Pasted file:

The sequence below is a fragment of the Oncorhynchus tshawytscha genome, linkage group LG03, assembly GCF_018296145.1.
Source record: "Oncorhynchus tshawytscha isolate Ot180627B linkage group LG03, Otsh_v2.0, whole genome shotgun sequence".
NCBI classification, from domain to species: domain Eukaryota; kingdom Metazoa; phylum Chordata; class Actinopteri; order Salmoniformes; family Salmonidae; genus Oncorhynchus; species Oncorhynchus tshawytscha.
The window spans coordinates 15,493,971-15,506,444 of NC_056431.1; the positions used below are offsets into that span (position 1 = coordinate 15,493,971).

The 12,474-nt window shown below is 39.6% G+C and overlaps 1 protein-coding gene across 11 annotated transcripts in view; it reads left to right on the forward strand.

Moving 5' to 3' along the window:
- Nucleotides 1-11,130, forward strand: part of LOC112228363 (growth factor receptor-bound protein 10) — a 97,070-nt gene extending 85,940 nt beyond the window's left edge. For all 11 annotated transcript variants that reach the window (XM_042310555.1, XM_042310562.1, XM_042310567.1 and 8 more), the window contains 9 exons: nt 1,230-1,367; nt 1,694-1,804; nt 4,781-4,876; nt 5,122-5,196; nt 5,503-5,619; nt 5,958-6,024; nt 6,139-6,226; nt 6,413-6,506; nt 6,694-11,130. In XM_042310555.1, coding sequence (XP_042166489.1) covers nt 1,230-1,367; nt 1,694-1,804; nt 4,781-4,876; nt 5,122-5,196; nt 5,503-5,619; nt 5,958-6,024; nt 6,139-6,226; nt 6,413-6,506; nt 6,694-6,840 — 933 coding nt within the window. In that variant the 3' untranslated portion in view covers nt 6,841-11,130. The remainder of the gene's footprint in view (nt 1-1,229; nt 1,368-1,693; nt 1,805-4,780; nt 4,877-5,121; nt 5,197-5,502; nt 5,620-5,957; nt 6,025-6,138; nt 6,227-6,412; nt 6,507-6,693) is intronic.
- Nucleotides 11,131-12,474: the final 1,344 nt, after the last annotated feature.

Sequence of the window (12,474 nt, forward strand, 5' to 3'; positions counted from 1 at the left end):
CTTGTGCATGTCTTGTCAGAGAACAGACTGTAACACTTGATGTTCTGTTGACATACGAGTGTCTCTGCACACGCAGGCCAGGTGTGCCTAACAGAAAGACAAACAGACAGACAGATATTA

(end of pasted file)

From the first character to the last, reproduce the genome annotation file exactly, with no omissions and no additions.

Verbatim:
The sequence below is a fragment of the Oncorhynchus tshawytscha genome, linkage group LG03, assembly GCF_018296145.1.
Source record: "Oncorhynchus tshawytscha isolate Ot180627B linkage group LG03, Otsh_v2.0, whole genome shotgun sequence".
NCBI classification, from domain to species: domain Eukaryota; kingdom Metazoa; phylum Chordata; class Actinopteri; order Salmoniformes; family Salmonidae; genus Oncorhynchus; species Oncorhynchus tshawytscha.
The window spans coordinates 15,493,971-15,506,444 of NC_056431.1; the positions used below are offsets into that span (position 1 = coordinate 15,493,971).

The 12,474-nt window shown below is 39.6% G+C and overlaps 1 protein-coding gene across 11 annotated transcripts in view; it reads left to right on the forward strand.

Moving 5' to 3' along the window:
- Nucleotides 1-11,130, forward strand: part of LOC112228363 (growth factor receptor-bound protein 10) — a 97,070-nt gene extending 85,940 nt beyond the window's left edge. For all 11 annotated transcript variants that reach the window (XM_042310555.1, XM_042310562.1, XM_042310567.1 and 8 more), the window contains 9 exons: nt 1,230-1,367; nt 1,694-1,804; nt 4,781-4,876; nt 5,122-5,196; nt 5,503-5,619; nt 5,958-6,024; nt 6,139-6,226; nt 6,413-6,506; nt 6,694-11,130. In XM_042310555.1, coding sequence (XP_042166489.1) covers nt 1,230-1,367; nt 1,694-1,804; nt 4,781-4,876; nt 5,122-5,196; nt 5,503-5,619; nt 5,958-6,024; nt 6,139-6,226; nt 6,413-6,506; nt 6,694-6,840 — 933 coding nt within the window. In that variant the 3' untranslated portion in view covers nt 6,841-11,130. The remainder of the gene's footprint in view (nt 1-1,229; nt 1,368-1,693; nt 1,805-4,780; nt 4,877-5,121; nt 5,197-5,502; nt 5,620-5,957; nt 6,025-6,138; nt 6,227-6,412; nt 6,507-6,693) is intronic.
- Nucleotides 11,131-12,474: the final 1,344 nt, after the last annotated feature.

Sequence of the window (12,474 nt, forward strand, 5' to 3'; positions counted from 1 at the left end):
CTTGTGCATGTCTTGTCAGAGAACAGACTGTAACACTTGATGTTCTGTTGACATACGAGTGTCTCTGCACACGCAGGCCAGGTGTGCCTAACAGAAAGACAAACAGACAGACAGATATTA